- In the spring, rake up any dead plant debris, amend the soil and plant something you like.
How to Kill Creeping Charlie Without Chemicals
Creeping Charlie is particularly persistent and not easily deterred by natural solutions such as smothering with cardboard or spraying with natural weed killer made using vinegar.
Borax, a naturally occurring mineral used in laundry, is sometimes recommended for a natural application; experts at the University of Iowa provide a recipe for this method, but caution that it may not be as effective as broadleaf herbicide and, while natural, can also harm neighboring plants.
The lesson: Whatever you use, apply properly and target the weed itself, not surrounding areas.
How to Stop Creeping Charlie From Coming Back
Weeds grow in the conditions they like, and in the case of creeping Charlie, that's shady spots and wet, nutrient-poor soil. Help your lawn out-compete weeds by giving it the conditions it needs — fertile, well-draining soil and sunlight. And keep this creep out of garden beds by maintaing them with mulch.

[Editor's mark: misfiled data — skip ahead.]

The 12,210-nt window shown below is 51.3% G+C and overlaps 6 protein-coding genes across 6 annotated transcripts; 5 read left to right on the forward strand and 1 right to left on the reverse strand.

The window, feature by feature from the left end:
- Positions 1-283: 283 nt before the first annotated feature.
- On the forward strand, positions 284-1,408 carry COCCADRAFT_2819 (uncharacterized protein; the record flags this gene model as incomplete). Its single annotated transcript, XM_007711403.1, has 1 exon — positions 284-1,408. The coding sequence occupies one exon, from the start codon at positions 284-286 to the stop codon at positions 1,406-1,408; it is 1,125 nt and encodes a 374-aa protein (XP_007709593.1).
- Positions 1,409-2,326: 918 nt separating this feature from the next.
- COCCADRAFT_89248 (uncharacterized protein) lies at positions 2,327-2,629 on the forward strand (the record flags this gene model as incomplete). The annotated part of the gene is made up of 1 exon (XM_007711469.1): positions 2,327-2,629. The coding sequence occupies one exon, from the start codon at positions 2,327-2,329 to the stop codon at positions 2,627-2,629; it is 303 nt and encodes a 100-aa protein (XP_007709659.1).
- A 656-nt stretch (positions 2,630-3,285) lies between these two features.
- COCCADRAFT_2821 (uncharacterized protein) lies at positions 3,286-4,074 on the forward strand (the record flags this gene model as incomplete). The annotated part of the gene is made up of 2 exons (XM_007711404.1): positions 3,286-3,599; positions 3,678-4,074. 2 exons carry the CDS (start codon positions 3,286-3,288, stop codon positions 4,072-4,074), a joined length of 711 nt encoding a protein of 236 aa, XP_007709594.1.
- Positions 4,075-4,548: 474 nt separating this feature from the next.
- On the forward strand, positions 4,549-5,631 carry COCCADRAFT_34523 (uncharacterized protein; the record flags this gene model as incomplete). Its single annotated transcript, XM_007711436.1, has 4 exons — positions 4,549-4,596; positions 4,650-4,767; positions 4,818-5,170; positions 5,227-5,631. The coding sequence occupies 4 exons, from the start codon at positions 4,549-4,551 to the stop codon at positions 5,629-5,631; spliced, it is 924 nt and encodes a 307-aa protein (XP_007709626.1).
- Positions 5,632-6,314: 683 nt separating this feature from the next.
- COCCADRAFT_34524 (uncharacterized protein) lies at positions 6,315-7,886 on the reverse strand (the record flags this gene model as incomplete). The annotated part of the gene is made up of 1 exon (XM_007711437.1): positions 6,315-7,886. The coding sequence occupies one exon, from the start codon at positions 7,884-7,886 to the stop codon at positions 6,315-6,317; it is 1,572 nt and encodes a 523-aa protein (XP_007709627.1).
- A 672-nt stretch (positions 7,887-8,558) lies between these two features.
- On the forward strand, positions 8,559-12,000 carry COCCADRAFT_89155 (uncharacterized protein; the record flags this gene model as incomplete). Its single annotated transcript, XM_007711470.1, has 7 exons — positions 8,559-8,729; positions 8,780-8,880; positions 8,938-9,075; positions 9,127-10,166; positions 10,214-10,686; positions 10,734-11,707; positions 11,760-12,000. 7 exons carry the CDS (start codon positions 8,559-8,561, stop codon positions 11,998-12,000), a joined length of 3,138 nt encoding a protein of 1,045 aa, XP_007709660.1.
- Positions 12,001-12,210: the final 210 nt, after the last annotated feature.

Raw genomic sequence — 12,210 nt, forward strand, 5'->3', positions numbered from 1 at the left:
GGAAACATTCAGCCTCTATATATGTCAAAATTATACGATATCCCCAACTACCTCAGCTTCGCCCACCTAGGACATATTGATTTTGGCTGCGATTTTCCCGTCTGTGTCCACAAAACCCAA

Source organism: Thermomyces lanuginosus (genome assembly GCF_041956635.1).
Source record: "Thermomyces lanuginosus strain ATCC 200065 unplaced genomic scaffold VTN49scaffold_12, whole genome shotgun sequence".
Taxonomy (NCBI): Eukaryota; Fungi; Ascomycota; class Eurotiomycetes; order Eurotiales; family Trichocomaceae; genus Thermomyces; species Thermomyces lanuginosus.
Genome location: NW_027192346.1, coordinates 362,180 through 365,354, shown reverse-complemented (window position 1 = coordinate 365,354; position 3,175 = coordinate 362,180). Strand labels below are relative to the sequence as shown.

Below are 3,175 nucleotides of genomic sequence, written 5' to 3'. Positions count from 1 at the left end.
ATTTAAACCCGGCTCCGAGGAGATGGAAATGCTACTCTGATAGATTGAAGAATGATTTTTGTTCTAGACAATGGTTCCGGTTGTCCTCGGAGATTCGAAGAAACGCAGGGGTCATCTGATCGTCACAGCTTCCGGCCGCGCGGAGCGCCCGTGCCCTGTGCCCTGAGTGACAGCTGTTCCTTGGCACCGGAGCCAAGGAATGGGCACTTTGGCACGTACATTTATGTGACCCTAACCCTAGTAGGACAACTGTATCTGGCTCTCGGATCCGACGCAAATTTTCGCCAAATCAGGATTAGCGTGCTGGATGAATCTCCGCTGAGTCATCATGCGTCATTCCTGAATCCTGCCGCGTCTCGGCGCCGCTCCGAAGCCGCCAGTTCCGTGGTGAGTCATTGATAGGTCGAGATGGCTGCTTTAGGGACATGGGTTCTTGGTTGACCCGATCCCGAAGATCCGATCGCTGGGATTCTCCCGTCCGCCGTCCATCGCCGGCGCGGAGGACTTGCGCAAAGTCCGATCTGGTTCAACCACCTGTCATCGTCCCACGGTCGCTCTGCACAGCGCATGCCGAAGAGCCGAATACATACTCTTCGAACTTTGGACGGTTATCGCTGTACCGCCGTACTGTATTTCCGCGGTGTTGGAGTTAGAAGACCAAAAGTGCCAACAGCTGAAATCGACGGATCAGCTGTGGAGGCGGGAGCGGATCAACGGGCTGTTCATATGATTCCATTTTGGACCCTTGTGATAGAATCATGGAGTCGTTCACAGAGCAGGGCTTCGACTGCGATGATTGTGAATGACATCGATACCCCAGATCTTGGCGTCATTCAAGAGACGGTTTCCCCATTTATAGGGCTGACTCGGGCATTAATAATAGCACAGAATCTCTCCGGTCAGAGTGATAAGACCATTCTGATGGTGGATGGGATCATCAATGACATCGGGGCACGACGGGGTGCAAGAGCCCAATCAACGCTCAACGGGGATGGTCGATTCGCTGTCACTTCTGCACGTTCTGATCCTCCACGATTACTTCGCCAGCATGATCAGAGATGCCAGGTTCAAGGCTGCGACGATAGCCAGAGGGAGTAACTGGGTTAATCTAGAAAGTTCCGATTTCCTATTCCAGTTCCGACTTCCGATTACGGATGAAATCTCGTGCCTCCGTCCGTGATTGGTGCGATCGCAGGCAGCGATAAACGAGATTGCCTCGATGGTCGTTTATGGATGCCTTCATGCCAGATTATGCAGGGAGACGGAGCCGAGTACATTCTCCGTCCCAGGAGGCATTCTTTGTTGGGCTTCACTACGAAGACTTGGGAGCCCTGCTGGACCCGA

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Maybe Creeping Charlie’s Not All Bad?
OK, even a creep like Charlie has some benefits. If you can keep it under control, creeping Charlie has powers that can be harnessed for good.
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It’s edible. Ask a wild-food forager and they’ll tell you Charlie’s young leaves have a mild mint flavor and are delicious tossed into salads. Leaves can also be cooked like spinach, or added to soups or omelettes. You can also make a tea from creeping Charlie leaves. As with any foraging, be sure that plants have not been sprayed with chemicals before eating.
It’s a lawn substitute. If you’re looking for an eco-friendly, low-maintenance alternative to turf grass in a shady area, creeping Charlie is an option. It grows in thick mats you won’t need to mow. There are noninvasive groundcovers that are better choices for turf substitute, though.
It’s good for erosion control. Creeping Charlie grows in shady conditions and in poor soil, so if you have an area prone to washout, creeping Charlie can keep the soil in its place.
Pollinators like it. Creeping Charlie’s flowers produce nectar in the spring and early summer that's loved by bees and butterflies. Your weed is their food.